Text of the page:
How to Prepare for Your Next Mammogram
If it’s time to make an appointment for a mammogram, experts at The Dignity Health Women's Center—Southwest offer some tips before you go.
Mammograms are the premier tool for detecting breast cancer as early as possible. But some women avoid getting mammograms because they’re afraid of how the test will feel. When you know what to expect and how to prepare, you’ll find that getting a mammogram is an easy way to take care of your health.
Here’s how to prepare for your next mammogram:
Know the screening guidelines. Although different organizations offer different recommendations about when women should begin breast cancer screenings and how often they should get them, the American Cancer Society® recommends that women at average risk of breast cancer get mammograms every year between ages 45 and 54. Women aged 55 and older can switch to getting mammograms every other year or may continue with annual mammograms. Women ages 40 to 44 have the option to begin getting mammograms if they want. It’s best to talk to your doctor about what’s right for you.
Choose a facility. If possible, go to a facility like The Dignity Health Women's Center—Southwest which specializes in mammograms. If you’ve had a mammogram done before, try to go to the same facility (as long as you felt it was a quality place) so your results can more easily be compared to previous screenings.
Schedule your appointment. Once you’ve decided where to go, it’s time to make an appointment. Select a date and time that’s convenient for you but try to avoid the week before your period, when your breasts are more likely to be tender or swollen.
Bring previous records. If you’ve had breast screenings done at other facilities, bring those records with you or arrange to have them sent to the new facility so they can be used as a basis for comparison. This should include mammograms, biopsies, and any other screenings or breast procedures performed.
Follow instructions. Most facilities will give you instructions on what to do when you come for your mammogram. In case they don’t, or you forget, the only thing you need to do on the day of the exam is to not use any deodorant, antiperspirant, perfume, lotion, cream, or powder on your breasts or under your arms.
Inform the technician. Let the person doing the test know about any areas of concern and any breast changes you’ve noticed. Let them know if you have breast implants, are breastfeeding, or think you might be pregnant. Ask any questions you may have before the test begins.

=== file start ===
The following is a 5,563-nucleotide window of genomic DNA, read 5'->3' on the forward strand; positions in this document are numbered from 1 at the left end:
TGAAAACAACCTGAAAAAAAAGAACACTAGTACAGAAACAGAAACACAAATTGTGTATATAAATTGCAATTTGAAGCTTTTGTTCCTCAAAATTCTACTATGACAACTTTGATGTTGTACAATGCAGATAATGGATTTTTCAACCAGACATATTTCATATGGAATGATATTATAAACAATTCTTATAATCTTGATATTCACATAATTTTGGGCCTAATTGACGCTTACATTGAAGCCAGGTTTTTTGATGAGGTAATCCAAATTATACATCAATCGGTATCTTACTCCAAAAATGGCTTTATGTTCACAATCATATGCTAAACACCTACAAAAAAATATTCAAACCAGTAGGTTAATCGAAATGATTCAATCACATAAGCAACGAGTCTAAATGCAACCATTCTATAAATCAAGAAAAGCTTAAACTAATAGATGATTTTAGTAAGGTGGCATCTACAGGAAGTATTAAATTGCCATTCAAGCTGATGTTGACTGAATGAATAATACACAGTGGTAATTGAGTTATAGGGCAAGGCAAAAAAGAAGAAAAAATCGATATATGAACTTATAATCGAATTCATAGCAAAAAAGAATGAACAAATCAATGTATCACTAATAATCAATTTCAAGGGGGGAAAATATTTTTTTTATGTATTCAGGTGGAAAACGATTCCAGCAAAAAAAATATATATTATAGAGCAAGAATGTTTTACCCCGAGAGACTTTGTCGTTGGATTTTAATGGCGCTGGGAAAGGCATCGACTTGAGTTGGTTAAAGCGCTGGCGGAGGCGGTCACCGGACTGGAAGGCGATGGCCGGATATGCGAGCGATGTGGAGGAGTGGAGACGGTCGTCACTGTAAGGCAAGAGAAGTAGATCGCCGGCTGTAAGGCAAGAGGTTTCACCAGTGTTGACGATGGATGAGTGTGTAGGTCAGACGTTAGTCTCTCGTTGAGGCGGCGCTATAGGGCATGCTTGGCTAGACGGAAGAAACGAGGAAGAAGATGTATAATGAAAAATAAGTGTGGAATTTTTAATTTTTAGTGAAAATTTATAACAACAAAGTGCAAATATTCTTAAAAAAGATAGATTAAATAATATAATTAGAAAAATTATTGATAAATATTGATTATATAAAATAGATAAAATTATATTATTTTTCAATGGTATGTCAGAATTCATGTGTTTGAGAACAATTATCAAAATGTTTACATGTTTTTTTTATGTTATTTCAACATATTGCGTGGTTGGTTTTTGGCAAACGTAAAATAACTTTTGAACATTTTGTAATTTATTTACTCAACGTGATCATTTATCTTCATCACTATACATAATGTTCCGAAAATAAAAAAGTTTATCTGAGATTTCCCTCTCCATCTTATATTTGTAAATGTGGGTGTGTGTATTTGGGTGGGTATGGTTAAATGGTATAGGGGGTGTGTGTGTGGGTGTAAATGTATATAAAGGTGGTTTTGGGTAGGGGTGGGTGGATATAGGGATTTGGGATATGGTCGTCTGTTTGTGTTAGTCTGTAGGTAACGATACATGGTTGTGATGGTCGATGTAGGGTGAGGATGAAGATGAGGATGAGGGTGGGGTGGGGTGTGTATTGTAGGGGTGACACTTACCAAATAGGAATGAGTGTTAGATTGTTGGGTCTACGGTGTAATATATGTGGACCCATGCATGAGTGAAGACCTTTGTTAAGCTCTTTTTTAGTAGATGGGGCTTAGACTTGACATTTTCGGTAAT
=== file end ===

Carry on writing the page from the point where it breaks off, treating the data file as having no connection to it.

Relax. Some people dread getting mammograms because they feel they are uncomfortable but remind yourself that it’s only a few minutes of discomfort that can potentially save your life (breast compressions only last 10 to 15 seconds per image). The more you relax and think positive thoughts, the less bothered you will be by the test.
Congratulate yourself. Getting routine mammograms is an important step in maintaining your breast health. Be proud of yourself for taking that step.
The Dignity Health Women’s Center—Southwest is fully accredited by The Joint Commission, the American College of Radiology, and the American College of Surgeons’ Commission on Cancer. Accreditations like these are achieved by programs that offer a full range of medical services and ensure that the highest quality and care standards are maintained at all times. Our board-certified radiologists and experienced imaging technologists work together to produce quality images and evaluations for physicians and their patients.
Screenings are by appointment only. For more information, please call The Women’s Center—Southwest at (661) 998-1630.
® is a registered trademark of Baldwin Publishing, Inc. Cook eKitchen™ is a designated trademark of Baldwin Publishing, Inc. Any duplication or distribution of the information contained herein without the express approval of Baldwin Publishing, Inc. is strictly prohibited.
Date Last Reviewed: August 18, 2022
Editorial Review: Andrea Cohen, Editorial Director, Baldwin Publishing, Inc. Contact Editor
Medical Review: Perry Pitkow, MD